Vibrations in timber floors Dynamic properties and human perception

Detta är en avhandling från Kalmar, Växjö : Linnaeus University Press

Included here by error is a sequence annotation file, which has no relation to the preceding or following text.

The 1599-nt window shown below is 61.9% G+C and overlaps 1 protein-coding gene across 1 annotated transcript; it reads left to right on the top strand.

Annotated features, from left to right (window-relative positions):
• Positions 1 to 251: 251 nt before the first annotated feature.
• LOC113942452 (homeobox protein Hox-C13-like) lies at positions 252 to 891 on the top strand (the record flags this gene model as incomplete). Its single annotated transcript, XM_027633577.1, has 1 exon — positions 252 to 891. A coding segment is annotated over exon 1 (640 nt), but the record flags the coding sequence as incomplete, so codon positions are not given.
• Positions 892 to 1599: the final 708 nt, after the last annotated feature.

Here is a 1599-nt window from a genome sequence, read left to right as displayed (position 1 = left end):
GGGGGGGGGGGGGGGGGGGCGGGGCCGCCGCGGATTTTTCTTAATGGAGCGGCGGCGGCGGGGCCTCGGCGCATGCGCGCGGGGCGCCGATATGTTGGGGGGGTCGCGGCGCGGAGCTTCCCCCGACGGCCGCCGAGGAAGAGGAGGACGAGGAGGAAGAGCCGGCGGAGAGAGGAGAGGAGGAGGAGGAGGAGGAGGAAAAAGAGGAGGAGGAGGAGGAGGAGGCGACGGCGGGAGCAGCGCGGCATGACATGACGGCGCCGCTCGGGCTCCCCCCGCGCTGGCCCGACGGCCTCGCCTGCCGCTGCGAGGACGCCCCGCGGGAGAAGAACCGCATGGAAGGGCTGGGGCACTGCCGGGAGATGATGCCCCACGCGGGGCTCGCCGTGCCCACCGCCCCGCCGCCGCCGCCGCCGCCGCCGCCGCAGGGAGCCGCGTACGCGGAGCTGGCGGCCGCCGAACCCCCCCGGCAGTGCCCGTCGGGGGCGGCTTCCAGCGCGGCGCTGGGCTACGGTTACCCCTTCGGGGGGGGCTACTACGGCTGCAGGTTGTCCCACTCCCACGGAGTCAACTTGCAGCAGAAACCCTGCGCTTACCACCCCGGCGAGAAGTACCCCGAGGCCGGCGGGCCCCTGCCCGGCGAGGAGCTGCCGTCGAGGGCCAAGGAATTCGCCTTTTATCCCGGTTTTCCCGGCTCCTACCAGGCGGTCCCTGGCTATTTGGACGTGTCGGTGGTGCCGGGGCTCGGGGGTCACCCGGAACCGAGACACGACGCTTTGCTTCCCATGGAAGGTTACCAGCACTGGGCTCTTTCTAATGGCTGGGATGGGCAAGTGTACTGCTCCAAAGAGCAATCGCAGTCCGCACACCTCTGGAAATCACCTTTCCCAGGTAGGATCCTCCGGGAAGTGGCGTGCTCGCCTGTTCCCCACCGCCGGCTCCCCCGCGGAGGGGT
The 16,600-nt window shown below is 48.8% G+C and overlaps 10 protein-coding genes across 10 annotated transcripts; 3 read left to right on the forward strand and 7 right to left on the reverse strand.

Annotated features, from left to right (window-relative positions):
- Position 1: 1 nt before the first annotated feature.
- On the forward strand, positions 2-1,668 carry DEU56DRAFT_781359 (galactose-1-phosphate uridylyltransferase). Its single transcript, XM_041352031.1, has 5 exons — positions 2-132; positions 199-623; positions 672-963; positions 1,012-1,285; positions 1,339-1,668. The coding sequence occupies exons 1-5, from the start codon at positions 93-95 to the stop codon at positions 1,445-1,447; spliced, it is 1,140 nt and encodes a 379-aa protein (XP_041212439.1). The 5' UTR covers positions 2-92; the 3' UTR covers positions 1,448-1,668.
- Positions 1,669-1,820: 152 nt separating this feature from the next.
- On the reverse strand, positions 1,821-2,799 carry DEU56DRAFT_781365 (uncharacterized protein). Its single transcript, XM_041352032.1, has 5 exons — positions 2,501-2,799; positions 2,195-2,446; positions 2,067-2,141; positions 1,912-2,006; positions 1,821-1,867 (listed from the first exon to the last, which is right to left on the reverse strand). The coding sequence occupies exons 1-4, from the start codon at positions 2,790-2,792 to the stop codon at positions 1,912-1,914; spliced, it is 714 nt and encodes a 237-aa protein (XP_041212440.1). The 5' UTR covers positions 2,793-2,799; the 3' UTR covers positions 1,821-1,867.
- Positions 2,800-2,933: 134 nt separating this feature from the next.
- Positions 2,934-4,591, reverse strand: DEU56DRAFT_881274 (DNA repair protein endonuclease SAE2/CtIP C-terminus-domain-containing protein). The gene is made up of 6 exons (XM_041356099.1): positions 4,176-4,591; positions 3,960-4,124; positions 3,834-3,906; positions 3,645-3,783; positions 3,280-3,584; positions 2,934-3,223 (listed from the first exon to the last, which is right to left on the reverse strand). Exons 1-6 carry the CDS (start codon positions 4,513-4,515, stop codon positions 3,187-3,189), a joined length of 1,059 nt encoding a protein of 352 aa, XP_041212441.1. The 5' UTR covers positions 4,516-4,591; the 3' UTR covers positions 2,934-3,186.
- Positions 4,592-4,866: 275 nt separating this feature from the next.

Sammanfattning: Springiness and vibrations of timber floors are familiar to many as a ‘live’ feelwhen walking on them, especially if living in single family housing with timberframework. Since the building regulations in Sweden changed to performancedependentrequirements in 1994 the use of timber in multifamily housing hasincreased. New timber building systems have been developed and increasedbearing capacity of floors has made it possible to build with longer spans. Thelow mass of timber floors makes them more sensitive to dynamic loading byhuman activities, such as walking, running and jumping, compared to heavyfloors e.g. concrete floors. To improve vibration performance it is possible tochange the structural properties of the floors by increasing mass, stiffness ordamping properties. The most practicable solution is to increase the stiffness.Improved damping is also highly effective, but is difficult estimate and designaccurately since it originates from many sources in the finished building. In thepresent thesis the effects on dynamic properties from increased stiffnesstransverse to the load bearing direction of a floor have been assessed from testsin laboratory. The effect on dynamic performance of a timber floor fromelastic/damping interlayers (polyurethane elastomers) installed in the junctionsbetween walls and floors have been assessed in laboratory and in situ. Also thechange in dynamic properties of an in situ floor has been investigated atdifferent stages of construction and compared with results from laboratory tests.The present criteria for design of timber floors with respect to vibrationperformance were developed at a time when timber floors were mainly used insingle-family housing. The traditional timber joist floors differ in structuralbehaviour from the new types of floors developed recently. The experiencedvibration annoyance by residents in single- and multifamily housing differs asthe source of vibration disturbance and those who become disturbed aredifferent. The changed conditions give cause for a review of present designcriteria. A laboratory and field study on vibration performance was conductedwith questionnaires and dynamic performance measurements. The subjectiveand objective results were correlated and indicators for vibration acceptabilityand annoyance were assessed and new vibration performance criteria andvibration performance classes were suggested.